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xep-0400.xml 9.6KB

  1. <?xml version='1.0' encoding='UTF-8'?>
  2. <!DOCTYPE xep SYSTEM 'xep.dtd' [
  3. <!ENTITY namespace "urn:xmpp:mfa:0">
  4. <!ENTITY draft "draft-cridland-kitten-clientkey-00.txt">
  5. <!ENTITY rfc6238 "<span class='ref'><link url=''>RFC 6238</link></span> <note>RFC 6238: TOTP: Time-Based One-Time Password Algorithm &lt;<link url=''></link>&gt;.</note>" >
  6. <!ENTITY % ents SYSTEM 'xep.ent'>
  7. %ents;
  8. ]>
  9. <?xml-stylesheet type='text/xsl' href='xep.xsl'?>
  10. <xep>
  11. <header>
  12. <title>Multi-Factor Authentication with TOTP</title>
  13. <abstract>This specification defines support for multi-factor authentication in terms of SASL2 Tasks based around the Time-based One Time Password mechanism.</abstract>
  15. <number>0400</number>
  16. <status>Experimental</status>
  17. <type>Standards Track</type>
  18. <sig>Standards</sig>
  19. <approver>Council</approver>
  20. <dependencies/>
  21. <supersedes/>
  22. <supersededby/>
  23. <shortname>mfa</shortname>
  24. <registry/>
  25. <discuss>standards</discuss>
  26. <author>
  27. <firstname>Dave</firstname>
  28. <surname>Cridland</surname>
  29. <email></email>
  30. <jid></jid>
  31. </author>
  32. <revision>
  33. <version>0.1.0</version>
  34. <date>2018-01-25</date>
  35. <initials>XEP Editor (jwi)</initials>
  36. <remark>Accepted by vote of Council on 2018-01-10.</remark>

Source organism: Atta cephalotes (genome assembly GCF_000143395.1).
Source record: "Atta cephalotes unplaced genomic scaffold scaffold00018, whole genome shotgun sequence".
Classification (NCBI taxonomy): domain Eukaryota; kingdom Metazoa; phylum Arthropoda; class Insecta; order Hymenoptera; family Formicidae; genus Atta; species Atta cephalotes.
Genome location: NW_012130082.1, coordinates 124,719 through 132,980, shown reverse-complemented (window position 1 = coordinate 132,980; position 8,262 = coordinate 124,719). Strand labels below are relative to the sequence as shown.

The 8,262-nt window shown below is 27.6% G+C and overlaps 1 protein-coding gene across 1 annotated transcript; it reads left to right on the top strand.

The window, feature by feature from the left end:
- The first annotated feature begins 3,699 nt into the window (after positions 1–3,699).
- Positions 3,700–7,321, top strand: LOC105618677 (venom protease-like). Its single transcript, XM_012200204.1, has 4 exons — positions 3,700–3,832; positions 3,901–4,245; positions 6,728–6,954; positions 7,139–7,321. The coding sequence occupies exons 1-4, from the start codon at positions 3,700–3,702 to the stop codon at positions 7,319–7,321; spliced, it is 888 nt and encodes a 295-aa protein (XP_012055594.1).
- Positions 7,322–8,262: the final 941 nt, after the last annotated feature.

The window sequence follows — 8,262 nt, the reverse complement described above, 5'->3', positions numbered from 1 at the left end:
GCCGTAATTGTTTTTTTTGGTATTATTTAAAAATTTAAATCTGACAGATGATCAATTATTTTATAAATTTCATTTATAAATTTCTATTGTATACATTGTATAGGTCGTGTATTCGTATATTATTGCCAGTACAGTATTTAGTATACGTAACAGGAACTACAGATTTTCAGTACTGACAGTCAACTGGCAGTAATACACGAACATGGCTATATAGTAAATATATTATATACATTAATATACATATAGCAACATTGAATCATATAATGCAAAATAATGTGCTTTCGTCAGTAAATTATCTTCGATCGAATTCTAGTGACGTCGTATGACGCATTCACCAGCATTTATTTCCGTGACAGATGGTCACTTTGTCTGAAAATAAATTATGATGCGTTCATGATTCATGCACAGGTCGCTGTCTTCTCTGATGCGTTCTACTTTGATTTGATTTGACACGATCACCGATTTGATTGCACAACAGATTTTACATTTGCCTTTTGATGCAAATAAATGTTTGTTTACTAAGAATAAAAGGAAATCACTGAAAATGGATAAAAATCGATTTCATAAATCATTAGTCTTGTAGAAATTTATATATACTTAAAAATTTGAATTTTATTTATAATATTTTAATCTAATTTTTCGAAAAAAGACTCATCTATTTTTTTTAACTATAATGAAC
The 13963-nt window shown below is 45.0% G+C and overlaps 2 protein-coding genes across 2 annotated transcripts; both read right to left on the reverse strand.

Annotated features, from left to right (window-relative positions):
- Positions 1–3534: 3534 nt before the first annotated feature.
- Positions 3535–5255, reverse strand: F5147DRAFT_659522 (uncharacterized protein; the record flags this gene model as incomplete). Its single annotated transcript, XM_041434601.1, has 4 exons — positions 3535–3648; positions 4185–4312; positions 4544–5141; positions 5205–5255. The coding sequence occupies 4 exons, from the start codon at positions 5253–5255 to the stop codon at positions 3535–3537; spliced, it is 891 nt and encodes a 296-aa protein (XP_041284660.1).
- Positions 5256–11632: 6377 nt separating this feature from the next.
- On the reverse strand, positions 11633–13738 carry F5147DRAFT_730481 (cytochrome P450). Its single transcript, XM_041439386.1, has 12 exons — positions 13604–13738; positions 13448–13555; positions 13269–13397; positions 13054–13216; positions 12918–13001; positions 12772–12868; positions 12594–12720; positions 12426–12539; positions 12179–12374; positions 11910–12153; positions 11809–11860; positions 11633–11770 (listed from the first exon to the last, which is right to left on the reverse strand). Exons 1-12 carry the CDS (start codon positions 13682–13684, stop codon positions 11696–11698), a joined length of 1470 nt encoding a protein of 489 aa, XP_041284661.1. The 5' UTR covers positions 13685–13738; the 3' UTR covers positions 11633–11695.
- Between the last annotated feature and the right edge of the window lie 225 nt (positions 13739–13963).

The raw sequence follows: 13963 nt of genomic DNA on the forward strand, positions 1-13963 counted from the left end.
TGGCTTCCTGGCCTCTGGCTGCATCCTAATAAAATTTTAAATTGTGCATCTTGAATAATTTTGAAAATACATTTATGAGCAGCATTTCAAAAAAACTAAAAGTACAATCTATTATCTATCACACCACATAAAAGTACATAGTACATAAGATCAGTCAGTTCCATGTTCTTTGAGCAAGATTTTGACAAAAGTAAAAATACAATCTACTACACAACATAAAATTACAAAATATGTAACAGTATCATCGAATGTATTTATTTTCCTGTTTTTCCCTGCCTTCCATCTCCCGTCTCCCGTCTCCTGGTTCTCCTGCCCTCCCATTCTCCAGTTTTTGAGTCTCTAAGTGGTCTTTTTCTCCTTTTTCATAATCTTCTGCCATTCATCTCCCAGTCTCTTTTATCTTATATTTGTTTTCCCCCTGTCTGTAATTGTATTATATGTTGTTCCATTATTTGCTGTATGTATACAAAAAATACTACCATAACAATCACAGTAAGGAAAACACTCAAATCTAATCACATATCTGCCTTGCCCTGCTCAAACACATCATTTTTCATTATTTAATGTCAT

37. </revision>
  38. <revision>
  39. <version>0.0.2</version>
  40. <date>2018-01-08</date>
  41. <initials>dwd</initials>
  42. <remark><p>So ABNF isn't well-formed XML, of course...</p></remark>
  43. </revision>
  44. <revision>
  45. <version>0.0.1</version>
  46. <date>2018-01-08</date>
  47. <initials>dwd</initials>
  48. <remark><p>First draft</p></remark>
  49. </revision>
  50. </header>
  51. <section1 topic='Introduction' anchor='intro'>
  52. <p>It is generally agreed that the security of passwords can be improved
  53. when combining with another factor, such as possession of a hardware token
  54. or control of another account, etc. This specification provides a suite of SASL2
  55. tasks (see &xep0388;) and supporting protocol to allow users or administrators
  56. to perform such secondary authentication.</p>
  57. <p>This specification currently only discusses use of TOTP with SASL2; it should
  58. be noted that if client support is needed, it is far superior
  59. to simply support SASL2.</p>
  60. <p>Therefore this specification takes the view that support for entry of TOTP
  61. codes where the client has no support should be of an ad-hoc nature, or
  62. potentially unsupported by the server.</p>
  63. </section1>
  64. <section1 topic="Outline of use">
  65. <p>We start by describing the user's device capable of generating TOTP Codes
  66. as the TOTP Device. In order to support TOTP, both the TOTP Device and the
  67. server are required to have a shared TOTP Secret which can be used to generate
  68. the codes according to &rfc6238;. The process by which a TOTP Secret is generated
  69. by the server and passed to the TOTP Device is known as enrollment.</p>
  70. <p>In XMPP, enrollment can be initiated either by the server (due to an
  71. administrative fiat that the account requires TOTP) or by the user. If it is
  72. initiated by the user, the flow is a simple &IQ; based protocol; on the other